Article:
Wab Kinew, Dougald Lamont, and Heather Stefanson debated live on air Thursday evening as each vie to be elected premier on Oct. 3. Curtis Brown with PROBE research says the topics brought up in the debate are on the minds of many Manitobans but one main takeaway he noted was how the PCs and Liberals sharpened their attack on the NDP.
This comes a day after new polling from the Angus Reid Institute suggests the NDP holds a six-point lead over the Tories with less than two weeks until election day.
“If the Conservatives want to continue to stay in government after Oct. 3rd or the Liberals want to pick up more seats, they need to definitely whittle down that NDP support,” Brown noted.
During the debate, Stefanson accused Kinew of ‘fabricating’ support for his ER plan from former Liberal MP and former physician Dr. Doug Eyolfson.
“Dr. Eyolfson has since clarified that this is patently false, it is not the first time Mr. Kinew has misled Manitobans and has a history of making false claims,” Stefanson said.
She then directed a question at Lamont asking, “What does it say when a leader and a want-to-be premier has to fabricate this kind of support?”
Lamont responded by saying he was shocked to hear that Dr. Eyolfson had endorsed the NDP ER plan considering the party’s history in the area.
“To be outright lying in the middle of a leader debate is beyond disturbing,” he added.
Stefanson then urged Manitobans not to be fooled by Kinew and ensured healthcare is not an issue that is going to be solved overnight.
Kinew responded and said that Dr. Eyolfson said was closing ER rooms was a huge mistake. This is why the NDP is committed to opening more emergency rooms.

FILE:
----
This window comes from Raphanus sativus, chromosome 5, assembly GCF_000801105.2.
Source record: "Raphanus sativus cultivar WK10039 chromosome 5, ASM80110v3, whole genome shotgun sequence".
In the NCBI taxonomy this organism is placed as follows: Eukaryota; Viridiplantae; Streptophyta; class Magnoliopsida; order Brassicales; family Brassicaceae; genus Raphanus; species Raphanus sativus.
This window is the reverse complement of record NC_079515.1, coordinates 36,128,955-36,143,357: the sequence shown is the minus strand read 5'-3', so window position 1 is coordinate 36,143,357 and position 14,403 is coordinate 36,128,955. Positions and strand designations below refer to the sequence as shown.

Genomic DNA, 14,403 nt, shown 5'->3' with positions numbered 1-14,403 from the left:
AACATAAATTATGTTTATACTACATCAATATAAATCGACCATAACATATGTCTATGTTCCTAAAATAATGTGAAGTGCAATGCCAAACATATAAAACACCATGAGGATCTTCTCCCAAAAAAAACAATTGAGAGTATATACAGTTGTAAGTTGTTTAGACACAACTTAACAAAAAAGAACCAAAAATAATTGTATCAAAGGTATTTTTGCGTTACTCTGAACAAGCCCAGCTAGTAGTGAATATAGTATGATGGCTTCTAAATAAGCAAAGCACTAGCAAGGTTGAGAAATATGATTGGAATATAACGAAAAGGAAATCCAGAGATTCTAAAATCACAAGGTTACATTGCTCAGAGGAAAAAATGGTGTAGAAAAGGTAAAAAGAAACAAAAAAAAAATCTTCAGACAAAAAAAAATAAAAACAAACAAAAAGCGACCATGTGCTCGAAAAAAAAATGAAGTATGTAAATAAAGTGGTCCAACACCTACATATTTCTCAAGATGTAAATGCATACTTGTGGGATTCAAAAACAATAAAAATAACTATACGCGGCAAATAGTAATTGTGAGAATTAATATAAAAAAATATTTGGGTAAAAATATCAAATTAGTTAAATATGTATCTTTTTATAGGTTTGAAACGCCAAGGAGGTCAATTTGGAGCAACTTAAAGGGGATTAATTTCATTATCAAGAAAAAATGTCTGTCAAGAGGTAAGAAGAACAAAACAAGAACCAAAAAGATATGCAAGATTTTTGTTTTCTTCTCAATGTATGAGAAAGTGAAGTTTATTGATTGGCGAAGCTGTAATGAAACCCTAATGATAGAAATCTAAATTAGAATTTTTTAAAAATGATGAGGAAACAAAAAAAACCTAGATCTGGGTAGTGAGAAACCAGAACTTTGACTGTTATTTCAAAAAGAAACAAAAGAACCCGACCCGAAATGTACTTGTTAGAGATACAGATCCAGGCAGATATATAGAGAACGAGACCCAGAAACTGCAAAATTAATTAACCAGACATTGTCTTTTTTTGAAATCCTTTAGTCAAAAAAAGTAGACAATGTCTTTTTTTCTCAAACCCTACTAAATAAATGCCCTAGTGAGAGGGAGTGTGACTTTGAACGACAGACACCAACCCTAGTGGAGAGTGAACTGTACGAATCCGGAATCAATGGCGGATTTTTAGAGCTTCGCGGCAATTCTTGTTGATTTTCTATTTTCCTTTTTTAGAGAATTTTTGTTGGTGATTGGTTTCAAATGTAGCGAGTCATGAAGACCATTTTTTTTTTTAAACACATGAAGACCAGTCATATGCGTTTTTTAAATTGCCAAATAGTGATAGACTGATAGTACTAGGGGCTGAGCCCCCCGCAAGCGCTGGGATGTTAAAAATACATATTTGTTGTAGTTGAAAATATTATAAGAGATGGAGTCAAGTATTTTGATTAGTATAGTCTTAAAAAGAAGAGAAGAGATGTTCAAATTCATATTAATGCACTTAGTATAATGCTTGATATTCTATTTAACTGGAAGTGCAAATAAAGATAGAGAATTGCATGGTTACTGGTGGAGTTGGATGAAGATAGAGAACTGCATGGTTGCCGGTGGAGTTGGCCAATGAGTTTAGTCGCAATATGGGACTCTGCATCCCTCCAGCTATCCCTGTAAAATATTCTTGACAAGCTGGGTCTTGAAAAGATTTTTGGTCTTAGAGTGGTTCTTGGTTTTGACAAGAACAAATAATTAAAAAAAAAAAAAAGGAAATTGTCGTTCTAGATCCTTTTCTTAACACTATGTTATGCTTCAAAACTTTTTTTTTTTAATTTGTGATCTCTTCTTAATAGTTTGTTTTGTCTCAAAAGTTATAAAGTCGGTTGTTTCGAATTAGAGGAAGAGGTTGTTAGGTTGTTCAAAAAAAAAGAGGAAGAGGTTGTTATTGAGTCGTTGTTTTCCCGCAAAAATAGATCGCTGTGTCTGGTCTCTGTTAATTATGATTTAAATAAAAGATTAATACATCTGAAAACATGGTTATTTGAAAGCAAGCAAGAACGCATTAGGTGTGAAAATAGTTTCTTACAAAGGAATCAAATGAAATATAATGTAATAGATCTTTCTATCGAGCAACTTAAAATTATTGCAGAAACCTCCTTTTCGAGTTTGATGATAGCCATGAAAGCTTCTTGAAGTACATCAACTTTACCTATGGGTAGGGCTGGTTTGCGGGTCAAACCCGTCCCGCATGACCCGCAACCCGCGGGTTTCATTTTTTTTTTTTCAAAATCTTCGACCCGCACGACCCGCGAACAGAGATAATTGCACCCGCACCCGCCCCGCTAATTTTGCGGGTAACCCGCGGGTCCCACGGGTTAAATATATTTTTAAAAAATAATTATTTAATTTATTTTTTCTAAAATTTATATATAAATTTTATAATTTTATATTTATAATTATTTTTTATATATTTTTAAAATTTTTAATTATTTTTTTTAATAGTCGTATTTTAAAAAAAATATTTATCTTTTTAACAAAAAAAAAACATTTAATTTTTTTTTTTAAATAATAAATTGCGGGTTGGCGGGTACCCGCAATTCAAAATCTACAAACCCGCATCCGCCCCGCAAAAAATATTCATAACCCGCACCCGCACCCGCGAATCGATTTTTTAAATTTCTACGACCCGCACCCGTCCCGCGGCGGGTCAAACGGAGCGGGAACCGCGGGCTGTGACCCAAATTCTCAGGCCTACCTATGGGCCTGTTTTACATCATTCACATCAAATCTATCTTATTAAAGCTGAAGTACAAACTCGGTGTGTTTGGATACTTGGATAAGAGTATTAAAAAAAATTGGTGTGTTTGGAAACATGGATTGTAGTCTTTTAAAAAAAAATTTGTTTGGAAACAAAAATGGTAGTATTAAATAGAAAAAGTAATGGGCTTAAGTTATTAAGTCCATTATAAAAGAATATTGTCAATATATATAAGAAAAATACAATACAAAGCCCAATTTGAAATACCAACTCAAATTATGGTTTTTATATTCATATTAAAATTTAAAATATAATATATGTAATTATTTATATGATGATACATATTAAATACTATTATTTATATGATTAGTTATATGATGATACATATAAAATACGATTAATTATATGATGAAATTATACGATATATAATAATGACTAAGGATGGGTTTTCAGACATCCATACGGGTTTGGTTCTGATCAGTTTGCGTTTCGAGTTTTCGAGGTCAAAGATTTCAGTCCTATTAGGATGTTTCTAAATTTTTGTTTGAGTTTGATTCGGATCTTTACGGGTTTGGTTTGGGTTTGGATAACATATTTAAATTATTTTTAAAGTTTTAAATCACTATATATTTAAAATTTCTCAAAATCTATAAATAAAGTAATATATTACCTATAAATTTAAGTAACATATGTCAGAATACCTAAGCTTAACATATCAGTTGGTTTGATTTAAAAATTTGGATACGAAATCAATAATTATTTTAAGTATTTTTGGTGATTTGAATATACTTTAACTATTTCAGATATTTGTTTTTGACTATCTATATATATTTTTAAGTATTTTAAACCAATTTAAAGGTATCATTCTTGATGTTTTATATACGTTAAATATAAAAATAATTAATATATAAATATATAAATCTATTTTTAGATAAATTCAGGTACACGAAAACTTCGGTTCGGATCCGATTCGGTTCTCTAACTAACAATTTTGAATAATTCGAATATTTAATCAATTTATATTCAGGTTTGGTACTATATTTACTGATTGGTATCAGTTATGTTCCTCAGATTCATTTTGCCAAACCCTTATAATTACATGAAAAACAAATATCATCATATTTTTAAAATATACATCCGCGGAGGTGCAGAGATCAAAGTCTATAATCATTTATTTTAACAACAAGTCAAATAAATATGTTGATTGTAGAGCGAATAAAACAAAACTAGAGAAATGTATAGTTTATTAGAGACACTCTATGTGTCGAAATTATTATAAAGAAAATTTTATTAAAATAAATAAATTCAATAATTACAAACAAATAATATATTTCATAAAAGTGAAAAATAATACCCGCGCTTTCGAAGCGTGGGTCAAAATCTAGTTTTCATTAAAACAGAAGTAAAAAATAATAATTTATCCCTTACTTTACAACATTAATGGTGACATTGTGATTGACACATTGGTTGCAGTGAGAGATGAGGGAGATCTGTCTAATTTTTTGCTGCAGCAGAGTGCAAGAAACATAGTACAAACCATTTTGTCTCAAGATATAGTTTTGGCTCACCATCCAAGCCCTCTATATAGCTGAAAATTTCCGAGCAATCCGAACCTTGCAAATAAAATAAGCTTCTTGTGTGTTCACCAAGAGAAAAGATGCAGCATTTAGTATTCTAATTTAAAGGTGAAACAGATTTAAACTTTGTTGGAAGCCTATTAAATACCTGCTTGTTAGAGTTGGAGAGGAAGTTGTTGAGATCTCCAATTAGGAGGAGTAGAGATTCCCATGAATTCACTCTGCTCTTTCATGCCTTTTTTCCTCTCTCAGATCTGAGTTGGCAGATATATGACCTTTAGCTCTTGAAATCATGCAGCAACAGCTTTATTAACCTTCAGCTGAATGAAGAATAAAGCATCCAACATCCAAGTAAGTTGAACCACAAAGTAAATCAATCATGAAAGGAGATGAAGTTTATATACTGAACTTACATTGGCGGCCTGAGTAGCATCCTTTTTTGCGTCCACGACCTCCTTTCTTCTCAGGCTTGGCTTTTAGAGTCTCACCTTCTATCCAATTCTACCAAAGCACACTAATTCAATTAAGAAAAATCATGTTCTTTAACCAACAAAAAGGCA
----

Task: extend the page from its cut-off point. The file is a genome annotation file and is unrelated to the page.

Brown said while the attack was strong, he is not entirely sure the PC’s and Liberals were able to land a knockout blow to the NDP’s.
“They asked him some tough questions and I think there were some moments where they really tried to put him in a bit more of a corner, but I’m not sure that he necessarily really took a big hit or anything like that.”
Brown said it is rather rare to have a knockout moment in debates and it tends to mostly be the party leaders repeating a lot of the same lines that they’ve been saying in debates and speeches and media conferences.
This statement rang true as the main topics of discussion throughout the night were healthcare, affordability, taxes, crime, mental health, addictions, and homelessness. All those topics have been spoken about at length throughout the campaign by the party leaders.
Similar to his sentiments, University of Manitoba professor Real Carrier said he believes the NDP was the party that came out of the debate with the strongest message. And with the focus throughout the debate on the New Democrats, he said, it was something that benefited the party.
“I always go into these elections thinking that the dominant party is going to be the leader… that focus on the NDP, I think, is a big win or benefit for (them),” said Carrier. “Having two people… consistently going back to the NDP, I think just brings the audience’s attention to the NDP.”
Carrier, an assistant professor at the university’s department of political studies, said that he’s had his students work on debates in class. He added that in preparing for it, you need to begin with your strongest point. The purpose of the leaders’ debate, he said, was to ensure parties could get undecided voters along with those faithful to each party.
In the aftermath of the debate, Brown said he doesn’t think it will change people’s minds one way or the other. He added that debates tend to be a moment where people who may not have been that engaged start paying attention.
It’s an opinion that political science professor Malcolm Bird agrees with as he believes voter turnout will be average in this election.
“It’s been so far, quite a quiet election,” he said. “Anything that the parties or media or any of us can do is to have some dialog and discussion about the election – hopefully, that’ll encourage more people to vote, because I think it is very important that people do listen and think and ponder and then get out and vote for whatever party fits their interests the best.”
Advance polls open on Saturday.